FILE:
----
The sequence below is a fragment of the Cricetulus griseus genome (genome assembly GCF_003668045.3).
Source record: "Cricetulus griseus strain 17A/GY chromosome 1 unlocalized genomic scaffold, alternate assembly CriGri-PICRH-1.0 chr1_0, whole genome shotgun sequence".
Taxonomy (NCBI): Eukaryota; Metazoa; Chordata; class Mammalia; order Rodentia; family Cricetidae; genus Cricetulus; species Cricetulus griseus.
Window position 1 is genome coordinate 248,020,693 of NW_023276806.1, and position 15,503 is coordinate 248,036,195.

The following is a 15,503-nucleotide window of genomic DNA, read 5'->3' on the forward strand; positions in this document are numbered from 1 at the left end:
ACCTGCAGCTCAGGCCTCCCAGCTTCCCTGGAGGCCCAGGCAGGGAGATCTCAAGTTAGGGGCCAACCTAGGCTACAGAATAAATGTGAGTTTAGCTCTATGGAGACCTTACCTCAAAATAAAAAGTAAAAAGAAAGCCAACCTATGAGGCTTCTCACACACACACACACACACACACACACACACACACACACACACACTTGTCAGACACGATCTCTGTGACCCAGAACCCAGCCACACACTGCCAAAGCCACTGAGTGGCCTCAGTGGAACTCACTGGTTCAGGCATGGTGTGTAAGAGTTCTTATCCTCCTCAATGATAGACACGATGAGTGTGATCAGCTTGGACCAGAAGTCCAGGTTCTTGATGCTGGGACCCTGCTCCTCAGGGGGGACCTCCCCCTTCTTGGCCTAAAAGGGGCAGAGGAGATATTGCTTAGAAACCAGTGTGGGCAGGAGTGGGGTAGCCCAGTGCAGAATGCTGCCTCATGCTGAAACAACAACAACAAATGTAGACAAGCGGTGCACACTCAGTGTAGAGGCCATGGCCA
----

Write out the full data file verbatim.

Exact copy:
The sequence below is a fragment of the Cricetulus griseus genome (genome assembly GCF_003668045.3).
Source record: "Cricetulus griseus strain 17A/GY chromosome 1 unlocalized genomic scaffold, alternate assembly CriGri-PICRH-1.0 chr1_0, whole genome shotgun sequence".
Taxonomy (NCBI): Eukaryota; Metazoa; Chordata; class Mammalia; order Rodentia; family Cricetidae; genus Cricetulus; species Cricetulus griseus.
Window position 1 is genome coordinate 248,020,693 of NW_023276806.1, and position 15,503 is coordinate 248,036,195.

The following is a 15,503-nucleotide window of genomic DNA, read 5'->3' on the forward strand; positions in this document are numbered from 1 at the left end:
ACCTGCAGCTCAGGCCTCCCAGCTTCCCTGGAGGCCCAGGCAGGGAGATCTCAAGTTAGGGGCCAACCTAGGCTACAGAATAAATGTGAGTTTAGCTCTATGGAGACCTTACCTCAAAATAAAAAGTAAAAAGAAAGCCAACCTATGAGGCTTCTCACACACACACACACACACACACACACACACACACACACACACACTTGTCAGACACGATCTCTGTGACCCAGAACCCAGCCACACACTGCCAAAGCCACTGAGTGGCCTCAGTGGAACTCACTGGTTCAGGCATGGTGTGTAAGAGTTCTTATCCTCCTCAATGATAGACACGATGAGTGTGATCAGCTTGGACCAGAAGTCCAGGTTCTTGATGCTGGGACCCTGCTCCTCAGGGGGGACCTCCCCCTTCTTGGCCTAAAAGGGGCAGAGGAGATATTGCTTAGAAACCAGTGTGGGCAGGAGTGGGGTAGCCCAGTGCAGAATGCTGCCTCATGCTGAAACAACAACAACAAATGTAGACAAGCGGTGCACACTCAGTGTAGAGGCCATGGCCA